What does it mean to be tied to many other people who also use this skill? 

Is that a way that you can feel connected, and are there ways that your self-care skills and tools can actually help integrate you into your communities? 

Are there ways that you can do those together? 

Even if that just means talking about them on social media? Or texting a friend and saying ‘hey, I’m gonna have a bath. I haven’t had a bath in a while, I was thinking maybe you would want one too’. That was a really weird example; I apologize for going off the rails there, but, maybe bathtime with friends is a thing? 

But, is there a way that you can take your self-care strategies and connect them so that it’s not about you as an island; an individual isolated person having to care for yourself in a way that cuts you off from other people, that puts your needs ahead of other people’s when actually we’re all working together. Or ideally, we can all be working together.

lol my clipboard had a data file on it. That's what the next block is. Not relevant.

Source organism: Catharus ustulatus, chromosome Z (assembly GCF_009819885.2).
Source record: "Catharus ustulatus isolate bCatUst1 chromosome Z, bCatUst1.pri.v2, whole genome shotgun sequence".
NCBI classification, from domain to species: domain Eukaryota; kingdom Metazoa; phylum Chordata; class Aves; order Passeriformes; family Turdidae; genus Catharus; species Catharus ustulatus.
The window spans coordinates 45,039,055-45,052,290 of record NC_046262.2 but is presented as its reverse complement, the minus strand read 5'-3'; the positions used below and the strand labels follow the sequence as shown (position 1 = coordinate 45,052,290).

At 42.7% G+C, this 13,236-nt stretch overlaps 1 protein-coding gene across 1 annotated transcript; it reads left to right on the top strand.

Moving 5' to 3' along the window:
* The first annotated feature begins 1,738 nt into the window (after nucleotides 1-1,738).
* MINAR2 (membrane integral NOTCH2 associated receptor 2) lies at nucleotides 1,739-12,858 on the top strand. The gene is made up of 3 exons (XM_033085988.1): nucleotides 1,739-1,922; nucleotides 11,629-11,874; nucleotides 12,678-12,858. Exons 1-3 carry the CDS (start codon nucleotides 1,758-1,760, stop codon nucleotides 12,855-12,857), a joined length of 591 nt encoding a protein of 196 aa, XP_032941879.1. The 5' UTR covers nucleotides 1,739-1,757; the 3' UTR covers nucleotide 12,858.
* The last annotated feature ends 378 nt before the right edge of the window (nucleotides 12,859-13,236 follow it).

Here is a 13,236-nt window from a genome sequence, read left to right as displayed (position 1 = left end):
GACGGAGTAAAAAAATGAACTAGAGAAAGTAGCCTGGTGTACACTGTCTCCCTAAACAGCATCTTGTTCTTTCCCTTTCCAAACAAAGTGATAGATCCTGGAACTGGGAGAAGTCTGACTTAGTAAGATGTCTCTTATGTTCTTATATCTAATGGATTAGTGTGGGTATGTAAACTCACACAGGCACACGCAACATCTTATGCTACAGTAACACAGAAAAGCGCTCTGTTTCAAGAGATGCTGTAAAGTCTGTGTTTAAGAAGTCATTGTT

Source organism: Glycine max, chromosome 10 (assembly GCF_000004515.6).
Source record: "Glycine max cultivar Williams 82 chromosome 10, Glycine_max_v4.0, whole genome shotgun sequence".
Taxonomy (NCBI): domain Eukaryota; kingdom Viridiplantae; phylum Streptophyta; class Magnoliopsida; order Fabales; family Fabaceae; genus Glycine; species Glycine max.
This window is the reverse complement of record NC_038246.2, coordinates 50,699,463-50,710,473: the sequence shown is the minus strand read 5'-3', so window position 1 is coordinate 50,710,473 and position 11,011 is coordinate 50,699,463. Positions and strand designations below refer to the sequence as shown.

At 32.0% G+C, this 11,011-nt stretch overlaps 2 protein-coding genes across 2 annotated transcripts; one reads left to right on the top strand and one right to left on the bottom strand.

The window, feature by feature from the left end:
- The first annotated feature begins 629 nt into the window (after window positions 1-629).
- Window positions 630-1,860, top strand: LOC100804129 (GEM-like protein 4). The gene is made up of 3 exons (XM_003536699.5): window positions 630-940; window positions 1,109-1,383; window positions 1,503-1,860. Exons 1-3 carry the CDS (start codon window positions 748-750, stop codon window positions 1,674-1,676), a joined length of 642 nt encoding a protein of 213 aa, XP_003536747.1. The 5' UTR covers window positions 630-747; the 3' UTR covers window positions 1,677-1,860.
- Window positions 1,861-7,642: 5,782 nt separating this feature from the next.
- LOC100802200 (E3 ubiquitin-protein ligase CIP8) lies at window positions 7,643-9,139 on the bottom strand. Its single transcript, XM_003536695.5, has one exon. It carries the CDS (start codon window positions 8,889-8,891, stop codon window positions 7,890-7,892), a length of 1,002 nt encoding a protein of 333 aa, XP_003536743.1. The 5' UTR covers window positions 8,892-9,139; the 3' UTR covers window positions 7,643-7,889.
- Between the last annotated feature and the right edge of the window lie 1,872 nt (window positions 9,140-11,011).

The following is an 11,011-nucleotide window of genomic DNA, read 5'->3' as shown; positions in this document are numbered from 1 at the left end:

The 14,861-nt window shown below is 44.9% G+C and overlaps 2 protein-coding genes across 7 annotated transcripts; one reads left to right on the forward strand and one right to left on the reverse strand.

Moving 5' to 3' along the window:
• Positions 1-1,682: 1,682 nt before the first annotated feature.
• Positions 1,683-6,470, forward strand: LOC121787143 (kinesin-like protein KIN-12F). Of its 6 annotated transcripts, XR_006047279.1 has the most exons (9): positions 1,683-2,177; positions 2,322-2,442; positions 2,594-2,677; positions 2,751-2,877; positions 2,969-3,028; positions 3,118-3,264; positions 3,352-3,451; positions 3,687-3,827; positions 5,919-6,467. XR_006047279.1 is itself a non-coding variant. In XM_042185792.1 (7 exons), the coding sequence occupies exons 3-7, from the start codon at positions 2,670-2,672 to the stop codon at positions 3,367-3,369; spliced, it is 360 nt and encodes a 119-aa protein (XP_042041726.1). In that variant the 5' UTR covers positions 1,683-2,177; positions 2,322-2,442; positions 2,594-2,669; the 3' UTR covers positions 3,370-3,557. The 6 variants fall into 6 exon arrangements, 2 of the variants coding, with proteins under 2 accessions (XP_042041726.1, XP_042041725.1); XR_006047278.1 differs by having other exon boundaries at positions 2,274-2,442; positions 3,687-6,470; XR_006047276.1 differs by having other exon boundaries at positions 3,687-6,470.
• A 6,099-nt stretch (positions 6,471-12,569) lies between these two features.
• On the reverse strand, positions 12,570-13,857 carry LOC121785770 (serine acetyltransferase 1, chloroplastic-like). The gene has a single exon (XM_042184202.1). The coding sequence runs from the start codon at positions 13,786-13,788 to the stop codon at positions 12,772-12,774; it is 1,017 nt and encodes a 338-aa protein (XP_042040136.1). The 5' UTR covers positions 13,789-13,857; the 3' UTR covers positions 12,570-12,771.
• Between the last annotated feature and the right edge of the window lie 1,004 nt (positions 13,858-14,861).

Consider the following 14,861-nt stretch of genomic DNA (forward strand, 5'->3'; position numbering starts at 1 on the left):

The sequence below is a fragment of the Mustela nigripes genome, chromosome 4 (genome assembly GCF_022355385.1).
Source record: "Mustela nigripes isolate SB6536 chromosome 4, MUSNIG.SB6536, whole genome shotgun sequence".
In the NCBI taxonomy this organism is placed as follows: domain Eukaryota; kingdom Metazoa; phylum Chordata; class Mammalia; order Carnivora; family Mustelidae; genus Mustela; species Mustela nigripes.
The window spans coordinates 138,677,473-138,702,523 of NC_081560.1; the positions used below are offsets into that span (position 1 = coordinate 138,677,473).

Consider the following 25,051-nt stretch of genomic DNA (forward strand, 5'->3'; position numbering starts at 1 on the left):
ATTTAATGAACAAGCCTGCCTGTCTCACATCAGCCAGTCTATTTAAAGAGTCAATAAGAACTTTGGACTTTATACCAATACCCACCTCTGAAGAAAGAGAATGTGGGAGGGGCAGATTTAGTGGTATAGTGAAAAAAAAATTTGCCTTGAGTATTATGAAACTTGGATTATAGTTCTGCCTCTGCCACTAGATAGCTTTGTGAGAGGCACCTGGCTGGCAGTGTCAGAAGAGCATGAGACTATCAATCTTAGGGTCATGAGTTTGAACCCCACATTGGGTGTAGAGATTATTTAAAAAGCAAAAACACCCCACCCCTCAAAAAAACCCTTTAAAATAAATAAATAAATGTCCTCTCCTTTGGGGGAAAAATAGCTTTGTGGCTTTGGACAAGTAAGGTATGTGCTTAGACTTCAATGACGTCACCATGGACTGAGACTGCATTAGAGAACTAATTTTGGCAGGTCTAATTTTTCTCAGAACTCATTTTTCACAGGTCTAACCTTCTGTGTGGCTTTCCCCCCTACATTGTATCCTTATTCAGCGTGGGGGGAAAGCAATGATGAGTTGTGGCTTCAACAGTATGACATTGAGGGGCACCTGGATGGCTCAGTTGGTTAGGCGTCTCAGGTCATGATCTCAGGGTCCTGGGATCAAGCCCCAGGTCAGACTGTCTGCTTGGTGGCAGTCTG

There are lots of things that you are doing during this time of isolation and physical distancing, both for yourself and for others.

You may be limiting your time on social media – how? why? are you connected to other community members who have taught you the value of this, or who support you in this?

You may be doing drive-past visits and chatting across a safe distance – why? whose idea was this? who is involved? how does this make you feel? what does it make possible?

You may be baking, or brushing your teeth every morning, or setting timers to keep yourself focused – how? why? where did you learn it? who does it connect you to?

Any action, no matter how small, has a history and exists in a social context. Mapping that out can be a powerful antidote to feelings of powerlessness and loneliness.

If you really enjoyed that first video, this next one expands on it to offer a deeper-dive into the narrative practice behind this idea.

An Unexpected Light – Histories of Care

Part two of the lesson introduces the narrative therapy practice that will guide you through tracing the history of your own actions of care, and putting these into a social context.

Linking actions to histories

There is a foundation of skills, dreams, and values in your history.